And the whole gang
    [​IMG]
    For the Ospreys I used the 4 axis table for the wing/nacelles and the body, and cut the nose out on one of our vertical mills. I know I have some pictures of this in progress, I found at least one this morning, but I can't seem to dig it up again. If I do I will post.

    I have no problem with that :)

    I look forward to it.
     
  12. Mike J.

    Mike J. Master Member RPF PREMIUM MEMBER

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    Awesome stuff. What's keeping the blades in their sockets? Are there bearings in there?
     
  13. Hagoth

    Hagoth Well-Known Member

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    I hope you were responding to me? That would be awesome! :D

    Holly cow man! I love your tools! These are coming out awesome! Wow! :cool:cool:cool

    Would you consider posting a video of one of these getting cut out and being assembled?
     
  14. Mysta2

    Mysta2 Member

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    I'd love to post a video, my phone is so crammed with "other" that I can't shoot more than about 30 seconds of video. So I think it's time for an upgrade, I'll have to do that first. They're all cut though so it will have to wait for the theoretical second round.

    Yeah Mike, once they're painted the bearings will be going in. This was another one of my peeves about the toy helicopters, the loose blades suck. Mine will be much better.
     
  15. Hagoth

    Hagoth Well-Known Member

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    As it is related topic wise... here is a sneak peek of my helicopter project. This is all I'll share for now as I do not want to hijack this very cool thread.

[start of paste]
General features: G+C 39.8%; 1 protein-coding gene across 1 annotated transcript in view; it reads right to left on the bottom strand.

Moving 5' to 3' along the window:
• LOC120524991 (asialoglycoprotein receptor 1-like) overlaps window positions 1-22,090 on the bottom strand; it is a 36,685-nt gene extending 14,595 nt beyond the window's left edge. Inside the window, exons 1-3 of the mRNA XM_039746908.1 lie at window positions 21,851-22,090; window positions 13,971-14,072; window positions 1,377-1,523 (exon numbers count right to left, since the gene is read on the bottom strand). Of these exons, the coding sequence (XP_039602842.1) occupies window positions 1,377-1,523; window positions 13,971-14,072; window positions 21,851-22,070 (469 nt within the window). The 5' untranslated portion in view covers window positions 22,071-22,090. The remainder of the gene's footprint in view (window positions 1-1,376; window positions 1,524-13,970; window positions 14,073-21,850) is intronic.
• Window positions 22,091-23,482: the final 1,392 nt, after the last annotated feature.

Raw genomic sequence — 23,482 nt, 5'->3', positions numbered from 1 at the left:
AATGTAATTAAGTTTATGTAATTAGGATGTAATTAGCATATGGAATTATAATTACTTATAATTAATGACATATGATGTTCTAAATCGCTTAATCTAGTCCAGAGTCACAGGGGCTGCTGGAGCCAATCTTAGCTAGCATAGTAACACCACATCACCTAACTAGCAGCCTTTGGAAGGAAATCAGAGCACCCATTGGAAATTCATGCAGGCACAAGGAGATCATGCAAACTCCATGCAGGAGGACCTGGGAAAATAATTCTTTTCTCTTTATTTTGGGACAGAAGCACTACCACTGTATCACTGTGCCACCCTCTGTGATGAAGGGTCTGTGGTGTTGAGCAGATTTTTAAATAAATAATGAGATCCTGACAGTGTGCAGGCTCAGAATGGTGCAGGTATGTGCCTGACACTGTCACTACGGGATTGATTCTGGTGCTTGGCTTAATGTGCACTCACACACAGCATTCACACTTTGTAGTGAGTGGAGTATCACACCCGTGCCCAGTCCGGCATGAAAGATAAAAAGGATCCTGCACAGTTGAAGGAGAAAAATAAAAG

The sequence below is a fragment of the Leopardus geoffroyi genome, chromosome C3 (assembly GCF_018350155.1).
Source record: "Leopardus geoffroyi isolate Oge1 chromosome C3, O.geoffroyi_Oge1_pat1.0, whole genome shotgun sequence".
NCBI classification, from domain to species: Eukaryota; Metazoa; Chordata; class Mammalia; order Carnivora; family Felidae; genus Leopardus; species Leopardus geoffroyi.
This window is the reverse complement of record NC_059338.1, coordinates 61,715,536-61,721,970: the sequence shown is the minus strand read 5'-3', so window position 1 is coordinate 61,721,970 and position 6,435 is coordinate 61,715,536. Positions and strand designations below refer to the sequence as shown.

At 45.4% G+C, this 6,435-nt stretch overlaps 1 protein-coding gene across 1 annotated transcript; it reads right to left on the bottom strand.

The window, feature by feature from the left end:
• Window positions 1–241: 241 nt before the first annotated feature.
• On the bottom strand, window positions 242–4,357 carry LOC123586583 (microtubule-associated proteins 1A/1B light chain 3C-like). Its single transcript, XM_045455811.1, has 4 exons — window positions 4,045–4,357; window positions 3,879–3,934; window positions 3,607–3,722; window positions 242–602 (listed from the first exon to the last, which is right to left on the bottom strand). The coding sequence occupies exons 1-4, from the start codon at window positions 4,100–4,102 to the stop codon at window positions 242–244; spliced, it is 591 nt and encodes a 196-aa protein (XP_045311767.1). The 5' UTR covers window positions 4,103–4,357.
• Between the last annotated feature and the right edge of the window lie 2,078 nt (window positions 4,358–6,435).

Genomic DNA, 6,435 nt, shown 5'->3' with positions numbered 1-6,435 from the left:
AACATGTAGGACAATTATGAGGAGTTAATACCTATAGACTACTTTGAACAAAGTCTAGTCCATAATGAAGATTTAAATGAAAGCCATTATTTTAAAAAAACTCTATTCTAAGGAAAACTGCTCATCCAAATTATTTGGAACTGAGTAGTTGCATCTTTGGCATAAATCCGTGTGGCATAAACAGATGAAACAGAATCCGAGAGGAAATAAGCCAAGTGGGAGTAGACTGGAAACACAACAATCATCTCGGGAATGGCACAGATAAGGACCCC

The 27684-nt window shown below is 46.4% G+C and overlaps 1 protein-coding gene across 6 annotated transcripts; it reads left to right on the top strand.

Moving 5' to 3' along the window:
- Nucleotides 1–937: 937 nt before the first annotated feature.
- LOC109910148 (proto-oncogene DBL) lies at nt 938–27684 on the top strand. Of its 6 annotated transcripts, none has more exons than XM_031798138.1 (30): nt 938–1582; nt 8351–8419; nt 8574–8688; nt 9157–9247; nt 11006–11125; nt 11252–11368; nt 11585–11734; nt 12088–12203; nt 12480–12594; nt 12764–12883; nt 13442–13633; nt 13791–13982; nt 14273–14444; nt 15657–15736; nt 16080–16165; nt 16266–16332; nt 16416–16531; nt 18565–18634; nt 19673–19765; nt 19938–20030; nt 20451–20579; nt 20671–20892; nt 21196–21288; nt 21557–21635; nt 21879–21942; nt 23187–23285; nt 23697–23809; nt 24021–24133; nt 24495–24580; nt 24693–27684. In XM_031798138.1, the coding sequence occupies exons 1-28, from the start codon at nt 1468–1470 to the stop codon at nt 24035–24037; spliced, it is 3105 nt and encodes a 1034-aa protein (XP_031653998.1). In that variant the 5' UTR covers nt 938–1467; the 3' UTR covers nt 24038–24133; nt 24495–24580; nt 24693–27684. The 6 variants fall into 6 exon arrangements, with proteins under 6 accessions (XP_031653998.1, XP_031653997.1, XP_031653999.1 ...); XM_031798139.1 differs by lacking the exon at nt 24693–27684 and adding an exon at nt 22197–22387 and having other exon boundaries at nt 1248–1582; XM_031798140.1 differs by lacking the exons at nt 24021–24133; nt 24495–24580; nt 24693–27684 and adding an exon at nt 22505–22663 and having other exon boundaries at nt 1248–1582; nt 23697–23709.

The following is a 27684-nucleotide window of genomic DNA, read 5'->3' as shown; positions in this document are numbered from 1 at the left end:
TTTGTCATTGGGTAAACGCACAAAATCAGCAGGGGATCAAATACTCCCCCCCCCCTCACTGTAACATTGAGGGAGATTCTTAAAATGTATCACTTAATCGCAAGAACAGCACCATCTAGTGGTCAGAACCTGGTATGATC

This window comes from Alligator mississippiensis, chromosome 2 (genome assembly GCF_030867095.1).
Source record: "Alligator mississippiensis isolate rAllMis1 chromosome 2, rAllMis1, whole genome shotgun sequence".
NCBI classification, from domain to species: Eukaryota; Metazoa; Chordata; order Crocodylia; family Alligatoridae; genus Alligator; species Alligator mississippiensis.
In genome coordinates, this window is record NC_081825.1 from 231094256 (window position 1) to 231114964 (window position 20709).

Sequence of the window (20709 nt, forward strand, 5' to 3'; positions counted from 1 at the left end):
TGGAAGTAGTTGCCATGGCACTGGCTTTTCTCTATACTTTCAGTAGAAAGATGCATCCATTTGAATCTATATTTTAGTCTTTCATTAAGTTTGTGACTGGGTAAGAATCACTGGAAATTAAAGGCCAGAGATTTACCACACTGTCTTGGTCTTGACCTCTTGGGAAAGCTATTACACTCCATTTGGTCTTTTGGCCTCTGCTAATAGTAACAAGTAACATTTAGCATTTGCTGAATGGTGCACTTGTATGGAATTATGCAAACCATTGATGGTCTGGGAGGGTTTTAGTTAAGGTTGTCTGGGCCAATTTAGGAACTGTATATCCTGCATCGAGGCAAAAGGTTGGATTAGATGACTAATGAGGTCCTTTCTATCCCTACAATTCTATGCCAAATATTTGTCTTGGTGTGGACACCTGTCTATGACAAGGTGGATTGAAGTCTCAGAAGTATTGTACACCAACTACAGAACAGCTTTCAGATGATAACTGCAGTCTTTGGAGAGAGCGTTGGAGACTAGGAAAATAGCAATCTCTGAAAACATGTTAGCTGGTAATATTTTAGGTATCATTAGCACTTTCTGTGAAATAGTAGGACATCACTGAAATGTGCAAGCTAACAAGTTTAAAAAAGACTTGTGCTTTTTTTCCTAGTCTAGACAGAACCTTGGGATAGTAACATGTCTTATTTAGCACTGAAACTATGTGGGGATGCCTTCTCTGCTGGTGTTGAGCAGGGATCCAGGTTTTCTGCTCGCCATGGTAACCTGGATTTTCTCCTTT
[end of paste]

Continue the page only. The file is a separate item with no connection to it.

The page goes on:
[​IMG]
     
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  16. Mysta2

    Mysta2 Member

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    hagoth
    Technically I was referring to rbeach84s post. I thought it would be a cool gift since he used to fly them. Sorry, I know that was confusing, I actually started that post several hours before I finished it, which was before you or mikes responses. I only wrote the last half of it much later.

    Did you model that helicopter? Your design? Is it a fixed/rotating wing? I could definitely use some help in the modeling department, mostly for my motorcycle projects.
     
  17. Hagoth

    Hagoth Well-Known Member

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    Ahh, that's ok. Robert should get one of those.

    Yes, I modeled the helicopter. It is an original design of mine. I wouldn't mind collaborating with you to to help out with modeling. Send me a PM.
     
  18. pengbuzz

    pengbuzz Well-Known Member

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    Really liking that helicopter!
     
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  19. Mysta2

    Mysta2 Member

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    Played a little last night with what might become the second round:

    [​IMG]
     
  20. rbeach84

    rbeach84 Sr Member

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    Mysta2, these are looking very nice. It is a funny thing, when I was a wee lad, one of the best things about going to visit my cousins was the chance to play with them - they had Brio trains and Revell plastic ship models, which we used to play 'war in the Pacific' using towels on the table (as islands...) But of course, they didn't have any helicopters!

    Thanks for thinking of the Seasprite; weird beasty, it has quite a bit of asymmetry built into it that I always thought was interesting, but then most a/c with such a long service record end up with some interesting things going on...

    Cheers! Robert
     
  21. Mysta2

    Mysta2 Member

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    I finally got some paint on my helicopters yesterday. I was at a stage to paint some of the final parts for my Spiff Saucer and given that my hobby time is fairly limited I had to make sure and get everything painted that I could manage.

    But first I needed to fill the drive shaft hole in the CH54s. The driveshaft detail on this toy was a bit of an afterthought. I was looking at a lot of photos of CH54s to find a paint scheme to use and decided that the tail of mine needed a little more detail, and thought adding the shaft would be perfect. Fortunately the front cabins are flat on the sides so I was able to clamp them into our vise at an angle and line up the drill perfectly on our Bridgeport milling machine. This of course left a hole in the end of the tail I had to fill.